In addition to DNA and RNA, a nucleotide is found in a molecule called adenosine triphosphate (ATP).
As you can see from the image below, adenine is part of ATP.
As the name ATP indicates, there are three phosphate molecules at the end of ATP. The two bonds shown in red are high energy bonds. (In many books, these bonds are illustrated with a squiggly line ~.
As you know, one of the reasons we eat food is in order to obtain energy from it. But cells aren’t able to utilize the energy directly. Rather, through a series of catabolic reactions, cells use the energy from breaking the bonds in food to make ATP.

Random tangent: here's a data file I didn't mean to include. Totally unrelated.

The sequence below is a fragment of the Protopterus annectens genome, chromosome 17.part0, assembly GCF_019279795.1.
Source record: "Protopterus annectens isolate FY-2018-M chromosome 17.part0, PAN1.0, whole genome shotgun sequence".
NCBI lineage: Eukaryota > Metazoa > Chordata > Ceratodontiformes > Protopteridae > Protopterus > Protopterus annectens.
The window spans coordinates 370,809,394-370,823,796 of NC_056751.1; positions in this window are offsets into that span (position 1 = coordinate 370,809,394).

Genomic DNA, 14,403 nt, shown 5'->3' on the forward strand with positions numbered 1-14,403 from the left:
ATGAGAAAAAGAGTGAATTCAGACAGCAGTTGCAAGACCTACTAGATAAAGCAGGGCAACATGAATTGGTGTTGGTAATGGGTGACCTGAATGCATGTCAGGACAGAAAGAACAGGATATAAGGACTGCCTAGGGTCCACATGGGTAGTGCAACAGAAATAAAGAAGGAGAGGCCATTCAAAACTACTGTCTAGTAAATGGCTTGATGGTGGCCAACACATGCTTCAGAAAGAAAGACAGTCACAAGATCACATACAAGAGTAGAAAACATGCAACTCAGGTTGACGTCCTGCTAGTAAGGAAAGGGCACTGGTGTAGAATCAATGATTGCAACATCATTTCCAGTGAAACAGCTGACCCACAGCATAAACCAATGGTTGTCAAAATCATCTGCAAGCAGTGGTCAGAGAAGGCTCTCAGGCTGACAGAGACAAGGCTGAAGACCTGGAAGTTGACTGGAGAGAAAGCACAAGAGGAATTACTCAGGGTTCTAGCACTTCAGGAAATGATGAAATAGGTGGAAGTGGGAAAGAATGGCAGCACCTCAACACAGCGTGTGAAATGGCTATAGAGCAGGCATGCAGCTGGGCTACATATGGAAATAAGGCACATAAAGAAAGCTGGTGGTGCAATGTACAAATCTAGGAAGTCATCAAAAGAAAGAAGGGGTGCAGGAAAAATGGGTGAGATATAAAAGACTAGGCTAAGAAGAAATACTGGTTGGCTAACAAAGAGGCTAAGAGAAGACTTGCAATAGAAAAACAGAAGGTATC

ATP is used to perform cellular work, such as muscle contraction and a process called active transport.
Generally, cells tap into the energy of ATP by splitting off the last phosphate of ATP. When this happens, adenosine diphosphate results.
ATP is regenerating by using the energy of food molecules to combine ADP with a phosphate to make ATP. This process is called cellular respiration.
During intense exercise, when the ATP depleted and the regeneration of ATP through cellular respiration is fast enough to supply the amount of ATP needed for muscle contraction, cells use a chemical called creatine phosphate (CP) to replenish the ATP by splitting off the phosphate of creatine phosphate and attaching it to ADP to make ATP.